The Florida McKay program is the camel's nose under the tent... and it's a big hairy camel with a serious attitude problem. Parents who care about their children's education are taking note, and are warming to the fight. There is change in the air, and it smells of educational union blood.

This program has the opportunity to spread like wildfire, and it's all due to a quiet little trend in public education over the last generation or two. It's become financially valuable to hang a label on a student. For each student who can have a 'special needs' name plate attached, more funding becomes available, and at least as importantly, testing becomes a special circumstance with different expectations. It's little known outside the education industry (public school) but a large number of students have now been classified as 'special needs'. These students have an I.E.P (Individualized Education Plan) and have personnel and programs assigned to them. All this costs money, and has become an industry in it's own right.

How far has the 'special needs student' labeling disease spread? In many schools over half the students carry such a label. Every time a student fails to perform to arbitrarily set standards, his educational, psychological, and emotional makeup is called into question. Never, ever, may the conclusion be 'The lazy little snit needs a kick in the ass', nor will the efficacy of the normal education program be called into question. The conclusion, in almost every case, will be a determination of special needs education. This, in turn, means a serious source of funding to the school districts and an opening for legislators (and unions) to take over schools from local control. 'Special education' programs are mandated, and not under the control of local school boards.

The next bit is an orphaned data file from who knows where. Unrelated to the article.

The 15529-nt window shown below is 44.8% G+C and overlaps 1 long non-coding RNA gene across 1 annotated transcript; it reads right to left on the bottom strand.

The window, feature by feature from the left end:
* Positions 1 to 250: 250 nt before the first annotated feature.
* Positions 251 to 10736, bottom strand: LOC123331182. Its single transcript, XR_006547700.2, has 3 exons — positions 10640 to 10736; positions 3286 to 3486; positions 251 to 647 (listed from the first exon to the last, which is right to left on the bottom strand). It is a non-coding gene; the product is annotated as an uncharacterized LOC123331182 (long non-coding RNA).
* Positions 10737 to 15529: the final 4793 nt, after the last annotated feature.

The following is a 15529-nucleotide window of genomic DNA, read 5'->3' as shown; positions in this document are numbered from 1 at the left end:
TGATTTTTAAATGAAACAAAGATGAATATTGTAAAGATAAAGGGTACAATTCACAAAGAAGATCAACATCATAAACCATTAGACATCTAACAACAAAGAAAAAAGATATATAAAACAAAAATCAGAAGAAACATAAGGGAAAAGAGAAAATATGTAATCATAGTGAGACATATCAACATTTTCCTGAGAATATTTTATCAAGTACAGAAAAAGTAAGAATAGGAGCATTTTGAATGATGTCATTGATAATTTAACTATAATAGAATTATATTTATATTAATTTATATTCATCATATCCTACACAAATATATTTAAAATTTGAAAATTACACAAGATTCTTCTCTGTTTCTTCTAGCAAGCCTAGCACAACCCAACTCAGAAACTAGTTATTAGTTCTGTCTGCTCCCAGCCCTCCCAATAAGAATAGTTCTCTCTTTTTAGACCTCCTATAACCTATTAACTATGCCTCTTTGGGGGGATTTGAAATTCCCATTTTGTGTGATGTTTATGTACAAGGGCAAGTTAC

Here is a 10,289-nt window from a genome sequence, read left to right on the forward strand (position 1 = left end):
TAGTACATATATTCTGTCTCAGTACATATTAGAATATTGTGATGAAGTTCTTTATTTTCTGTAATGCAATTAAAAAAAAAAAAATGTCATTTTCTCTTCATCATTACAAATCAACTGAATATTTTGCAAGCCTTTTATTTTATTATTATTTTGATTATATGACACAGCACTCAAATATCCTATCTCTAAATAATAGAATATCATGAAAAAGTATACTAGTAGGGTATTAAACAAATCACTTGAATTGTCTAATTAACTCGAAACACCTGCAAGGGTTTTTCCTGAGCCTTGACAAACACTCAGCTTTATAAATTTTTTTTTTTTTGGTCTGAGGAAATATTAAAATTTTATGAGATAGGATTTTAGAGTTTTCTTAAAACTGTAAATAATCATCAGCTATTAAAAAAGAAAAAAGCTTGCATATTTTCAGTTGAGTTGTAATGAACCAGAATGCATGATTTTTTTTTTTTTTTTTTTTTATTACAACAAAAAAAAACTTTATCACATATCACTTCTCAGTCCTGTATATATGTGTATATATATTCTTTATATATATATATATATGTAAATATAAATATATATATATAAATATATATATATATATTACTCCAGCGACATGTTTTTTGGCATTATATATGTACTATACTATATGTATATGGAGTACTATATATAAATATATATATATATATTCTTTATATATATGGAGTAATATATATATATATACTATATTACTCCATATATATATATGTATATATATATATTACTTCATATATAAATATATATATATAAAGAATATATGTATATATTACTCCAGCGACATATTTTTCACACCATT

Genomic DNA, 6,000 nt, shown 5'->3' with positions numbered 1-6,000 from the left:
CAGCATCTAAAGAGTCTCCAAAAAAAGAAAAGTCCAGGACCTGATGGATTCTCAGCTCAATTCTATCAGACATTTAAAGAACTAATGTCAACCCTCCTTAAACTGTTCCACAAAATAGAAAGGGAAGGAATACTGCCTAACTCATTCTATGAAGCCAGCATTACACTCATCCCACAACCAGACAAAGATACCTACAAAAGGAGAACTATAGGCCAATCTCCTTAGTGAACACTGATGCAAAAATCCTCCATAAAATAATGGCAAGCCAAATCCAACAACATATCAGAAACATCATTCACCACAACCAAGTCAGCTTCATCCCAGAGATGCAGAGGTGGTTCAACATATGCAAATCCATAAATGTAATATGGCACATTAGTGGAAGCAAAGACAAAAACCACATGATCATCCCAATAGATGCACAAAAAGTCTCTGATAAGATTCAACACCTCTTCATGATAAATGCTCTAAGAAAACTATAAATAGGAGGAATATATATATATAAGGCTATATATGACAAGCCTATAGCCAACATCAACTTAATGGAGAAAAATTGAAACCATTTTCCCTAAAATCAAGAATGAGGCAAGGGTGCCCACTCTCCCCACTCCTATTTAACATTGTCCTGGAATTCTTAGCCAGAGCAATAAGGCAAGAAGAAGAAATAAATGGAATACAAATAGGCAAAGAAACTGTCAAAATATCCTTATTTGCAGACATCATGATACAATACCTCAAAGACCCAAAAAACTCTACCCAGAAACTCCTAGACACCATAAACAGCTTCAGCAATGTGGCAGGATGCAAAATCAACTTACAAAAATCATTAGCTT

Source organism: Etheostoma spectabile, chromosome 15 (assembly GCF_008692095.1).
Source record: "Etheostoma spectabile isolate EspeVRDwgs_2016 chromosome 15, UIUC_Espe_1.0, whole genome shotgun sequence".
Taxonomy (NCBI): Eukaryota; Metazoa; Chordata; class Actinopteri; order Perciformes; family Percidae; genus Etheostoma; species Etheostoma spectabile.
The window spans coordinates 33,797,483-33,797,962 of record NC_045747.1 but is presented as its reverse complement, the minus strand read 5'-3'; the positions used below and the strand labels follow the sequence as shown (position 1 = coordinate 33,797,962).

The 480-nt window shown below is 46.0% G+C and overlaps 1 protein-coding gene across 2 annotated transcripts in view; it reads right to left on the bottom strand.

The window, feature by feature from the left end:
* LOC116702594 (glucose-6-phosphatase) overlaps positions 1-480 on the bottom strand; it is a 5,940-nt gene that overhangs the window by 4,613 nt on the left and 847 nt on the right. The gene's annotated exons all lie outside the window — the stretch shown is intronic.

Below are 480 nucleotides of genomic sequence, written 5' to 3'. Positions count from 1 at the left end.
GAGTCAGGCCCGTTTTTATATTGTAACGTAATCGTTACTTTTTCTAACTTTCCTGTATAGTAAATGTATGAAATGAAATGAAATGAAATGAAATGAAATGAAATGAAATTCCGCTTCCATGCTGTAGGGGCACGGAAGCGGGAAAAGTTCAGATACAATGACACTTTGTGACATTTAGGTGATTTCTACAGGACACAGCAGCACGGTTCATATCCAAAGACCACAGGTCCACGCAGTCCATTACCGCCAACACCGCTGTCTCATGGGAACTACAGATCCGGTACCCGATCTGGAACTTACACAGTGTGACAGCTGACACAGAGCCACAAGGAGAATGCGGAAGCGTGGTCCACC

How will this backfire on the naysayer's of school choice and voucher programs? For many, many years hew and cry has been 'more money is needed for special needs students'. More money.... more money..... and more money. Always.... more money. Now the McKay scholarship program for students with special needs has placed that prevarication squarely under the spotlight, and since many schools have managed to label so many of their students as special needs they have also opened the way for the McKay program to spread nation wide.

Now, one might ask why I, as a public school teacher, am in favor of school choice. My answer is simple.... I see it work, and I see it every day. My students are not forced to attend my program, nor any other in my technical school. Quite the reverse... they have to chose to attend, apply for a position, and undergo a selection process (no matter how flawed). We are, in effect, an alternative school paid for by a voucher system (in a way). While other public schools have attendance rates of 50% t0 80%, ours is typically 95% or better. Our graduation rate is better than 98%. Our programs do not languish in mediocrity, but are constantly encouraged and even forced to better themselves.

We have to be better, and we have to offer a better education... because nobody is forced to come to our school. They have a choice.

3 comments:

Crucis said...

How about a special need for a student to be able to read, write, and do basic math and algebra? My wife tutors 6-9 year old kids in reading. Why? Because the public school doesn't. My wife uses phonics and other similar techniques that allow a reader to understand, read and pronounce new words. The local school is in "sight read" program. Don't know the word? Skip it and go on. The local schools don't bother with spelling either. They just let the kids use whatever they want and it's OK.

It's a travesty.

Jean said...

This is what education should be.
For the students, not the schools.
I hope the trend continues for all the right reasons.

Anthony said...

Amen on that one. I am certain that Education became about more than the child when the Dept of Education became an asinine, money grubbing, agency.

I am glad I am not the only person who believes that kids and parents should have a choice of where to send their children. The very good public schools will do fine, the bad ones will either get better or close. I am not sure why people think that ending failure is bad.